Plant used for/Skin
Please add more about plants that are used for Skin here!
- Plants used in miscellaneous treatments for the skin.
For more information
Here is EcoReality's seed inventory for plants that are used as Skin:
|ID||common name||family||latin name||date||quantity||action||days to germ||propagation||days to maturity||habitat||sun||drainage||soil||inventory||notes||nutrients||needs||use|
|262||Balsam, Chinese||Direct seed in midspring. Probably one of the easiest germinators worldwide. Fast-growing, quick to flower. Space plants 1 foot apart. Grows 2 to 3 feet.||70||full sun||moist||rich||50 each||Native to China. The fleshy stems bear masses of highly decorative pink, purple, and lavender flowers that remain comely throughout the summer. The entire plant is loaded with healing mucilage. Because the seed of Chinese Balsam retains its germinability much more reliably than its American cousin Jewelweed (e.g. Impatiens capensis), we really recommend growing this plant for the same spontaneous anti-itch poulticing that has made Jewelweed so famous. Got poison ivy on your leg? Rub on the fresh juice of Impatiens -- it is astringent, anti-itch, and healing. And, you know in your heart, the fastest way to make it go away is to STOP ITCHING IT! Plant prefers full sun, rich soil, water.||Antipruritic, Astringent, Stings|
|237||Basil, Holy||Lamiaceae||Ocimum sanctum||2013-03-15 00:00:00||400 each seeds in 8cc blocks||plant||250 each||Adaptogen, Antidermatosic, Antipyretic, Antitussive, Cardiac, Febrifuge, Lithontripic, Mouthwash, Ophthalmic, Pectoral, Seasoning, Stings|
|248||Butterfly Weed; Pleurisy Root||Apocynaceae||Asclepias tuberosa||30||Seed best sown in a greenhouse as soon as it is ripe in the autumn or in late winter. We have also had good results from sowing the seed in the greenhouse in early spring, though stored seed might need 2 - 3 weeks cold stratification. Germination usually takes place in 1 - 3 months at 18°c. As soon as the seedlings are large enough to handle, prick them out into individual pots and grow them on in the greenhouse for their first winter. Plant out when they are in active growth in late spring or early summer and give them some protection from slugs until they are growing away strongly.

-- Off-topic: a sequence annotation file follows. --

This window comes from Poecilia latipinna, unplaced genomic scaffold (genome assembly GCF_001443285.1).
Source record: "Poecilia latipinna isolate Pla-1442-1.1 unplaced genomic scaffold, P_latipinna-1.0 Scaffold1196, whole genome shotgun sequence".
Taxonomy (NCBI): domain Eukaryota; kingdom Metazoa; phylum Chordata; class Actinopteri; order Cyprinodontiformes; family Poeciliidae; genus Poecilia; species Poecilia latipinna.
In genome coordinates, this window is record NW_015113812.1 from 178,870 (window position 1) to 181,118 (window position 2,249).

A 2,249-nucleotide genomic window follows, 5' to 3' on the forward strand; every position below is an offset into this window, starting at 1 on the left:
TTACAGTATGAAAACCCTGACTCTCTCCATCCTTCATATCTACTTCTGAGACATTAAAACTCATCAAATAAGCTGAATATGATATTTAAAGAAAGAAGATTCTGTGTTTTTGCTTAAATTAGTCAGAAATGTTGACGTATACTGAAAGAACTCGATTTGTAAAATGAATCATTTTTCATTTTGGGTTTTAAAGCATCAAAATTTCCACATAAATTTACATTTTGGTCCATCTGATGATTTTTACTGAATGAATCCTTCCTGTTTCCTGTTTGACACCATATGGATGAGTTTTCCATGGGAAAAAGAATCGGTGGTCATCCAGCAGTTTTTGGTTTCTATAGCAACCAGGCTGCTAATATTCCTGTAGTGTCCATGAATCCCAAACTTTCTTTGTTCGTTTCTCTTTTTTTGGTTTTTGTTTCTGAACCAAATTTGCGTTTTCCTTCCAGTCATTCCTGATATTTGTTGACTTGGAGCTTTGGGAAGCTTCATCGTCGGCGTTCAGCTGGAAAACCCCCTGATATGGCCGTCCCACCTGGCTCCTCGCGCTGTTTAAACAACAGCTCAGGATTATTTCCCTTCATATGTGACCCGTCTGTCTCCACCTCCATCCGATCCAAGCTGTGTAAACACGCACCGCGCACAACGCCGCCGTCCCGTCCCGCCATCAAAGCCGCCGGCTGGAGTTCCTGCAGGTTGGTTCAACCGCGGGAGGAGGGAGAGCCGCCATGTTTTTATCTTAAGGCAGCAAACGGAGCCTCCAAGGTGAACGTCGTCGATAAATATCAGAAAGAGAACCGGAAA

Division in spring. With great care since the plant resents root disturbance. Pot the divisions up and place them in a lightly shaded position in the greenhouse until they are growing away strongly, then plant them out in the summer, giving them some protection from slugs until they are established.
Basal cuttings in late spring. Use shoots about 10cm long with as much of their white underground stem as possible. Pot them up individually and place them in a lightly shaded position in a greenhouse until they are rooting and growing actively. If the plants grow sufficiently, they can be put into their permanent positions in the summer, otherwise keep them in the greenhouse until the following spring and when they are in active growth plant them out into their permanent positions. Give them some protection from slugs until they are established.
Prefers a well-drained light, rich or peaty soil. Prefers a sandy soil and a sunny position. Prefers a slightly acid soil. Prefers a dry soil. Plants are hardy to about -20°c.Plants should be pot-grown from seed and planted out in their permanent positions when young. Plants are particularly at risk from slugs, however, and some protection will probably be required until the plants are established and also in the spring when the new shoots come into growth. The flower can trap insects between its anther cells, the struggles of the insect in escaping ensure the pollination of the plant.